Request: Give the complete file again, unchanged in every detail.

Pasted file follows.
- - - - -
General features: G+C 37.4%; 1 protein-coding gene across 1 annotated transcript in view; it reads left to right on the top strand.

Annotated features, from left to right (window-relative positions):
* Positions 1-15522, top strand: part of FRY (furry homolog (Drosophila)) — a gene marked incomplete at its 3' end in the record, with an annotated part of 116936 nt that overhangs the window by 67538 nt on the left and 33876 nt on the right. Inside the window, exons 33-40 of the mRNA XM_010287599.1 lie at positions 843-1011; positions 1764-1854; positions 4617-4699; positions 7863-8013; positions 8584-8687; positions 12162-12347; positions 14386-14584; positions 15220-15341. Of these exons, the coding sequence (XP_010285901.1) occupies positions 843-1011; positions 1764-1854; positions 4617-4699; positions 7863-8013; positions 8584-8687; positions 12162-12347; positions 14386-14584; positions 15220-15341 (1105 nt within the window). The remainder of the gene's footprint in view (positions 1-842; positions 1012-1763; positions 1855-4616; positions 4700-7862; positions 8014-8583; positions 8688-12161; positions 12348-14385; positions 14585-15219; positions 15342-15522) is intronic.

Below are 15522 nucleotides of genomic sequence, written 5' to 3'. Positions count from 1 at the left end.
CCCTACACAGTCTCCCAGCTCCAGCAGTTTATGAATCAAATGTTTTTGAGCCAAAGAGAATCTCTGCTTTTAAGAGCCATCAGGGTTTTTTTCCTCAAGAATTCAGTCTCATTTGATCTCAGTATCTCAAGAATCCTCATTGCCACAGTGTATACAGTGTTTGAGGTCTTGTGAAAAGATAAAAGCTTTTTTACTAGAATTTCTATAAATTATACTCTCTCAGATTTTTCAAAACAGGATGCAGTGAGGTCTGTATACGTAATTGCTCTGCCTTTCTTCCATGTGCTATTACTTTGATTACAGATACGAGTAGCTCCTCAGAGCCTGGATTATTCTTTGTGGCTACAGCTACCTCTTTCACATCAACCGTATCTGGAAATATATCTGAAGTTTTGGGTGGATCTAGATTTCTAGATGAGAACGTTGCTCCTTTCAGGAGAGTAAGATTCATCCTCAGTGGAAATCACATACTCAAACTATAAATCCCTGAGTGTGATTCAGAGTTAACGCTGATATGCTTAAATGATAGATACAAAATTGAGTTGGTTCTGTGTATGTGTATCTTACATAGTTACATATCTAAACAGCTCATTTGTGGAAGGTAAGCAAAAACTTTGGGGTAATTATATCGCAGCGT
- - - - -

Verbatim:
General features: G+C 37.4%; 1 protein-coding gene across 1 annotated transcript in view; it reads left to right on the top strand.

Annotated features, from left to right (window-relative positions):
* Positions 1-15522, top strand: part of FRY (furry homolog (Drosophila)) — a gene marked incomplete at its 3' end in the record, with an annotated part of 116936 nt that overhangs the window by 67538 nt on the left and 33876 nt on the right. Inside the window, exons 33-40 of the mRNA XM_010287599.1 lie at positions 843-1011; positions 1764-1854; positions 4617-4699; positions 7863-8013; positions 8584-8687; positions 12162-12347; positions 14386-14584; positions 15220-15341. Of these exons, the coding sequence (XP_010285901.1) occupies positions 843-1011; positions 1764-1854; positions 4617-4699; positions 7863-8013; positions 8584-8687; positions 12162-12347; positions 14386-14584; positions 15220-15341 (1105 nt within the window). The remainder of the gene's footprint in view (positions 1-842; positions 1012-1763; positions 1855-4616; positions 4700-7862; positions 8014-8583; positions 8688-12161; positions 12348-14385; positions 14585-15219; positions 15342-15522) is intronic.

Below are 15522 nucleotides of genomic sequence, written 5' to 3'. Positions count from 1 at the left end.
CCCTACACAGTCTCCCAGCTCCAGCAGTTTATGAATCAAATGTTTTTGAGCCAAAGAGAATCTCTGCTTTTAAGAGCCATCAGGGTTTTTTTCCTCAAGAATTCAGTCTCATTTGATCTCAGTATCTCAAGAATCCTCATTGCCACAGTGTATACAGTGTTTGAGGTCTTGTGAAAAGATAAAAGCTTTTTTACTAGAATTTCTATAAATTATACTCTCTCAGATTTTTCAAAACAGGATGCAGTGAGGTCTGTATACGTAATTGCTCTGCCTTTCTTCCATGTGCTATTACTTTGATTACAGATACGAGTAGCTCCTCAGAGCCTGGATTATTCTTTGTGGCTACAGCTACCTCTTTCACATCAACCGTATCTGGAAATATATCTGAAGTTTTGGGTGGATCTAGATTTCTAGATGAGAACGTTGCTCCTTTCAGGAGAGTAAGATTCATCCTCAGTGGAAATCACATACTCAAACTATAAATCCCTGAGTGTGATTCAGAGTTAACGCTGATATGCTTAAATGATAGATACAAAATTGAGTTGGTTCTGTGTATGTGTATCTTACATAGTTACATATCTAAACAGCTCATTTGTGGAAGGTAAGCAAAAACTTTGGGGTAATTATATCGCAGCGT